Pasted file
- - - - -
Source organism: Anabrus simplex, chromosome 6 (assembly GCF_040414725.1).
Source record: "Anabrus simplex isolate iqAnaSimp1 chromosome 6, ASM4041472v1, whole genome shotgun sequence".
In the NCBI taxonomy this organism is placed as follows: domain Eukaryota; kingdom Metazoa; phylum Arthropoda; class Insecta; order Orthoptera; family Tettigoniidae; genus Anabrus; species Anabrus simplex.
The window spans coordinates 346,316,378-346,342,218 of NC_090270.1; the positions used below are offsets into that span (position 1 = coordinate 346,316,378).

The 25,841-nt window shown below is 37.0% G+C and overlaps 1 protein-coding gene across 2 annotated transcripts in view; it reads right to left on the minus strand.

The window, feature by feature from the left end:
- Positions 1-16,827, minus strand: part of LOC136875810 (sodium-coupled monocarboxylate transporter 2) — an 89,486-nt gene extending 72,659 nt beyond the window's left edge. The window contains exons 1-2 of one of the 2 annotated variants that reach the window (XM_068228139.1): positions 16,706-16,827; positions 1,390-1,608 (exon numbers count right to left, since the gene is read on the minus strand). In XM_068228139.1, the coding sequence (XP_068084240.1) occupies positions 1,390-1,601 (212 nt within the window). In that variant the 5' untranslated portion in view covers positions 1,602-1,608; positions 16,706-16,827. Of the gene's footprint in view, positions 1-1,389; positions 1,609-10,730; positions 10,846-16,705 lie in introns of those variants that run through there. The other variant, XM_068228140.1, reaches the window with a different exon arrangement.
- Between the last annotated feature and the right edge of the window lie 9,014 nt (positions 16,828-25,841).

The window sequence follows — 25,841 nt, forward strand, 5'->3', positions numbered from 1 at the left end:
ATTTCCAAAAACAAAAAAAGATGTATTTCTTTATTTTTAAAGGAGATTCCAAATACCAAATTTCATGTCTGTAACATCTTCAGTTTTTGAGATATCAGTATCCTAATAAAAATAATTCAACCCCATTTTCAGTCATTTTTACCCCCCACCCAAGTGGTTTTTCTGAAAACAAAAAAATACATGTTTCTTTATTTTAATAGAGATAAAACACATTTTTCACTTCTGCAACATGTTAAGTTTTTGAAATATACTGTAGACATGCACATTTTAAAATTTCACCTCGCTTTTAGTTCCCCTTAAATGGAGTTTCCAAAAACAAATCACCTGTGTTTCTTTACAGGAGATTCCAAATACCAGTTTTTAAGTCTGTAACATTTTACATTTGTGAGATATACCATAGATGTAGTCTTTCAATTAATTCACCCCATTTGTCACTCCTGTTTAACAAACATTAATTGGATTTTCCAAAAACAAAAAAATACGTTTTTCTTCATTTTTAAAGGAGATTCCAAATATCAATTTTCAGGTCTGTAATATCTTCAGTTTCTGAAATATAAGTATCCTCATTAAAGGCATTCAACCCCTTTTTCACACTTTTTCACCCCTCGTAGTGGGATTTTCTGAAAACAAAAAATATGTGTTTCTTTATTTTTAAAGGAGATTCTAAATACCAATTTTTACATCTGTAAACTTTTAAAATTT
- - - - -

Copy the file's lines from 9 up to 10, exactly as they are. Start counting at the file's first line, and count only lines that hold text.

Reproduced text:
The window sequence follows — 25,841 nt, forward strand, 5'->3', positions numbered from 1 at the left end:
ATTTCCAAAAACAAAAAAAGATGTATTTCTTTATTTTTAAAGGAGATTCCAAATACCAAATTTCATGTCTGTAACATCTTCAGTTTTTGAGATATCAGTATCCTAATAAAAATAATTCAACCCCATTTTCAGTCATTTTTACCCCCCACCCAAGTGGTTTTTCTGAAAACAAAAAAATACATGTTTCTTTATTTTAATAGAGATAAAACACATTTTTCACTTCTGCAACATGTTAAGTTTTTGAAATATACTGTAGACATGCACATTTTAAAATTTCACCTCGCTTTTAGTTCCCCTTAAATGGAGTTTCCAAAAACAAATCACCTGTGTTTCTTTACAGGAGATTCCAAATACCAGTTTTTAAGTCTGTAACATTTTACATTTGTGAGATATACCATAGATGTAGTCTTTCAATTAATTCACCCCATTTGTCACTCCTGTTTAACAAACATTAATTGGATTTTCCAAAAACAAAAAAATACGTTTTTCTTCATTTTTAAAGGAGATTCCAAATATCAATTTTCAGGTCTGTAATATCTTCAGTTTCTGAAATATAAGTATCCTCATTAAAGGCATTCAACCCCTTTTTCACACTTTTTCACCCCTCGTAGTGGGATTTTCTGAAAACAAAAAATATGTGTTTCTTTATTTTTAAAGGAGATTCTAAATACCAATTTTTACATCTGTAAACTTTTAAAATTT